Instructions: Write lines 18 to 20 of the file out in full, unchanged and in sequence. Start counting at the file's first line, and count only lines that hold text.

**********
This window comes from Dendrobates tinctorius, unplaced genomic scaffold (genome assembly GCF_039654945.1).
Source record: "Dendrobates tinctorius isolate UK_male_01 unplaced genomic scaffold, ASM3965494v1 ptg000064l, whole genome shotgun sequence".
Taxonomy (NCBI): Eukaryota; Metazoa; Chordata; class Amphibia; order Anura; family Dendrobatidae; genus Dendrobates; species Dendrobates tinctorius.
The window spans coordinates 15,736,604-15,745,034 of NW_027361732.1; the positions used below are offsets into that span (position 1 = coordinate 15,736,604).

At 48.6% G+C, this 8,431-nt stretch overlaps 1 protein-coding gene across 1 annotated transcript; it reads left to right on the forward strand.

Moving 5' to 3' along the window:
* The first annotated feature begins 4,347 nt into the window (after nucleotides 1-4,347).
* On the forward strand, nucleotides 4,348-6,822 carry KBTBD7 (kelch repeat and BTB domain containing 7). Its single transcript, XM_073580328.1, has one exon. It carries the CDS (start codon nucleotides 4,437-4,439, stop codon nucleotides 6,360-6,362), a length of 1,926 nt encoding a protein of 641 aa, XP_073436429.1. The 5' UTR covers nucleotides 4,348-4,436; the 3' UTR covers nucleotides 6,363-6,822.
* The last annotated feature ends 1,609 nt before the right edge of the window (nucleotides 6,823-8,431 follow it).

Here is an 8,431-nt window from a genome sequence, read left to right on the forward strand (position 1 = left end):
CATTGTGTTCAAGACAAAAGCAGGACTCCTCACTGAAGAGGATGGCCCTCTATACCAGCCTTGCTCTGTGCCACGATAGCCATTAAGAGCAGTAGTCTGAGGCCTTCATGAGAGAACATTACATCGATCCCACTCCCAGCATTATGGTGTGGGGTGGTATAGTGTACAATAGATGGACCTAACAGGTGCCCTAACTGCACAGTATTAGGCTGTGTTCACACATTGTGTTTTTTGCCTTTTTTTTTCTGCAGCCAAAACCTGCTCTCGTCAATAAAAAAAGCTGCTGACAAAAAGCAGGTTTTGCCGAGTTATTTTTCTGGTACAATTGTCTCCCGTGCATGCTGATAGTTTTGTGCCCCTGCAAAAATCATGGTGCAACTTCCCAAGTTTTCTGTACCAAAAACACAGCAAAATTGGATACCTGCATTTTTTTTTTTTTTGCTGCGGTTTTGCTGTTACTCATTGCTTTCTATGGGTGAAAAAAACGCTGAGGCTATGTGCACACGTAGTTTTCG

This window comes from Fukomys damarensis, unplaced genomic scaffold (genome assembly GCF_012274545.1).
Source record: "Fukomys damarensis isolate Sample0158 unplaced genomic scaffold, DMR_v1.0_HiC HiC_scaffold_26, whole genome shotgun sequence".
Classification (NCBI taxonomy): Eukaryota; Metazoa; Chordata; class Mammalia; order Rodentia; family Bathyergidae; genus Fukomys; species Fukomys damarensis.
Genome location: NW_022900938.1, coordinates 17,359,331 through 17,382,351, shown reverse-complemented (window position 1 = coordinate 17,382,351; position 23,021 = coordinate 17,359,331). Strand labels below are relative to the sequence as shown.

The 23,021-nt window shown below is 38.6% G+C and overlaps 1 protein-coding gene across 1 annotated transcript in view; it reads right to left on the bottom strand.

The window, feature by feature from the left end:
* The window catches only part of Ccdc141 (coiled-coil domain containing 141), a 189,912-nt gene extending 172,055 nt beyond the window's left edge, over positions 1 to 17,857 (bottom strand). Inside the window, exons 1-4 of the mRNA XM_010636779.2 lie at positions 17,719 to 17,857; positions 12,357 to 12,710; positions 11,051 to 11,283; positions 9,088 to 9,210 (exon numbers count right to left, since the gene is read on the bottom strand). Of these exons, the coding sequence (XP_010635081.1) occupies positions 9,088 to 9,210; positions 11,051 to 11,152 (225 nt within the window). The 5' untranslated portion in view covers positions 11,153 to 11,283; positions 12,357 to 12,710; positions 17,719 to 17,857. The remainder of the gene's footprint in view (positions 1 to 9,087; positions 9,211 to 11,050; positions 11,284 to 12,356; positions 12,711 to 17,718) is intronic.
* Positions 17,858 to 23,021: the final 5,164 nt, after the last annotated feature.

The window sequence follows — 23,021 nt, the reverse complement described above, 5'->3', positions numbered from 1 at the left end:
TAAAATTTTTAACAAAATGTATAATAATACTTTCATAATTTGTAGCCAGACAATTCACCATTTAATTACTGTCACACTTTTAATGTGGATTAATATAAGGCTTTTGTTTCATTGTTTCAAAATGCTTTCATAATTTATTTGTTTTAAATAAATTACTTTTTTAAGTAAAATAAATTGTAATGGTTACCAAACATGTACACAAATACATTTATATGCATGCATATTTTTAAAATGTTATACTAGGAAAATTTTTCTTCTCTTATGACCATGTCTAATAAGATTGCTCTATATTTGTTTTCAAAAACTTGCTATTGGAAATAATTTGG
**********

* The window catches only part of Ccdc141 (coiled-coil domain containing 141), a 189,912-nt gene extending 172,055 nt beyond the window's left edge, over positions 1 to 17,857 (bottom strand). Inside the window, exons 1-4 of the mRNA XM_010636779.2 lie at positions 17,719 to 17,857; positions 12,357 to 12,710; positions 11,051 to 11,283; positions 9,088 to 9,210 (exon numbers count right to left, since the gene is read on the bottom strand). Of these exons, the coding sequence (XP_010635081.1) occupies positions 9,088 to 9,210; positions 11,051 to 11,152 (225 nt within the window). The 5' untranslated portion in view covers positions 11,153 to 11,283; positions 12,357 to 12,710; positions 17,719 to 17,857. The remainder of the gene's footprint in view (positions 1 to 9,087; positions 9,211 to 11,050; positions 11,284 to 12,356; positions 12,711 to 17,718) is intronic.
* Positions 17,858 to 23,021: the final 5,164 nt, after the last annotated feature.

The window sequence follows — 23,021 nt, the reverse complement described above, 5'->3', positions numbered from 1 at the left end: